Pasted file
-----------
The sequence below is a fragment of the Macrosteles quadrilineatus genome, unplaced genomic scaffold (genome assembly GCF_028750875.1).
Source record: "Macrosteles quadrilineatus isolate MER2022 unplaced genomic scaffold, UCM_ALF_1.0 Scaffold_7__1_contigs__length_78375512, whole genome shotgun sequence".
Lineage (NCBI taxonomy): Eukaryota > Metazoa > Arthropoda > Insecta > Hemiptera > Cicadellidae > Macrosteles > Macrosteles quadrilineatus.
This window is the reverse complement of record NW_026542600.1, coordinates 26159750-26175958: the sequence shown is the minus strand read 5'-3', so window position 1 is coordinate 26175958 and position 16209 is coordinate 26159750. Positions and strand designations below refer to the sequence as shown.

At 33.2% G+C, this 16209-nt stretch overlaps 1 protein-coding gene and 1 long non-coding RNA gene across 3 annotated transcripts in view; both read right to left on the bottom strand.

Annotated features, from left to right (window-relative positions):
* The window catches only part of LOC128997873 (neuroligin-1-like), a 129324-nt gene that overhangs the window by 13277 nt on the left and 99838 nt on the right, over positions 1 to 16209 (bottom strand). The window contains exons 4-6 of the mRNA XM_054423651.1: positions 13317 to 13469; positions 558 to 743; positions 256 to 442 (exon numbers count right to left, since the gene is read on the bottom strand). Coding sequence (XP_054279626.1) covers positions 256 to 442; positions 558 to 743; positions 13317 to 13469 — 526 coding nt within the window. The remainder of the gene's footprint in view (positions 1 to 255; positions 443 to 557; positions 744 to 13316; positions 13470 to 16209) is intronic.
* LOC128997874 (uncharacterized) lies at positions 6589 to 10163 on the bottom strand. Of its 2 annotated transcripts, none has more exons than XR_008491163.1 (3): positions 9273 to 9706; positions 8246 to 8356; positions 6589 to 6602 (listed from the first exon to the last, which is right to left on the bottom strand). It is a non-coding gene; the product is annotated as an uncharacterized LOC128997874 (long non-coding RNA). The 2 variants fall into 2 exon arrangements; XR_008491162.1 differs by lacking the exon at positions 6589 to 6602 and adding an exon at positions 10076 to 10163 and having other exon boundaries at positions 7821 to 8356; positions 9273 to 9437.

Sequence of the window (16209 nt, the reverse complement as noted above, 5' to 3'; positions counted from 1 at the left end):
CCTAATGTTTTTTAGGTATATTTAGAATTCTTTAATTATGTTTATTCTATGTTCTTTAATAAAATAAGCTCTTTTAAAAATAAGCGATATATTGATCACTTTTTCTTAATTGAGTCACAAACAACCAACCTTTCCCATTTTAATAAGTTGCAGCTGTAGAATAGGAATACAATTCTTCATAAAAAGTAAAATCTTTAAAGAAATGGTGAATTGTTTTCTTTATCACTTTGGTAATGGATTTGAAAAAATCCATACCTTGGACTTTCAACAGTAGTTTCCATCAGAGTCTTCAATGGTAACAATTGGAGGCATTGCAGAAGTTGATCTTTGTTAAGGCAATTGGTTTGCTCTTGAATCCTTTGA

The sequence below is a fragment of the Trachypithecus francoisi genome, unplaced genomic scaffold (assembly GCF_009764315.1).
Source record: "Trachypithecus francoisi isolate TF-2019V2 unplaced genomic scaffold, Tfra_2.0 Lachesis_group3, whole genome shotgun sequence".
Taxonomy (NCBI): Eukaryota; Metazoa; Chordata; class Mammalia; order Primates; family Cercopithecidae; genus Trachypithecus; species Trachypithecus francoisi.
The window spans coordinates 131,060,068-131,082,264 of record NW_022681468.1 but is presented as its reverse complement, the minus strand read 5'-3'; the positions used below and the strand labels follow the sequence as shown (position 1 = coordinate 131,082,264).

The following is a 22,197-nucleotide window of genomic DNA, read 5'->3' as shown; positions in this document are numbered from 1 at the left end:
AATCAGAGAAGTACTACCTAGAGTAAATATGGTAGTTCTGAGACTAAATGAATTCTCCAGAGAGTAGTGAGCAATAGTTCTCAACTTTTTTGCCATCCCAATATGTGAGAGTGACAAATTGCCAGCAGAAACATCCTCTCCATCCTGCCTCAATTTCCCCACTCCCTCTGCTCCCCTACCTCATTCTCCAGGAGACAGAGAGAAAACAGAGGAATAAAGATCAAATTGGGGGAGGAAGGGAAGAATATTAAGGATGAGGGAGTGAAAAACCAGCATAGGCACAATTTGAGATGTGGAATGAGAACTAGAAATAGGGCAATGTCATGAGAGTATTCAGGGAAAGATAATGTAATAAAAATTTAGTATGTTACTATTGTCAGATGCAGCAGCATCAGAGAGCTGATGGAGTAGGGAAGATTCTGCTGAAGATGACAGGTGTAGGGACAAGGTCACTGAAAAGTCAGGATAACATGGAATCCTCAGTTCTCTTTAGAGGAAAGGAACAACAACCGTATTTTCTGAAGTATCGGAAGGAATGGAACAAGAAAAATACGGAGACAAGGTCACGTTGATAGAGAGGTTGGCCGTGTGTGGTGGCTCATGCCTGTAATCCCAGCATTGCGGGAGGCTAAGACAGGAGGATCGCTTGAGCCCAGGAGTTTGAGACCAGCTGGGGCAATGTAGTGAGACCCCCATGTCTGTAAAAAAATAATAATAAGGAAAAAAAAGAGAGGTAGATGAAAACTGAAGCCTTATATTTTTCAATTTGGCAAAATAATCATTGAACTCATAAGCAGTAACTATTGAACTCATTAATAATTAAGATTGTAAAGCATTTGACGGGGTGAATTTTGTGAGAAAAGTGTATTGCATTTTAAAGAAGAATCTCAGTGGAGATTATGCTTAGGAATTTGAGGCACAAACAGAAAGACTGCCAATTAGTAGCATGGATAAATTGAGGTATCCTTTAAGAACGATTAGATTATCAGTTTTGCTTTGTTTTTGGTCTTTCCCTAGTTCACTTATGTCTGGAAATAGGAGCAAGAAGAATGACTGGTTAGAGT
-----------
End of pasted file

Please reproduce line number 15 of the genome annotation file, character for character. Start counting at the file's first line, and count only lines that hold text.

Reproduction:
The following is a 22,197-nucleotide window of genomic DNA, read 5'->3' as shown; positions in this document are numbered from 1 at the left end: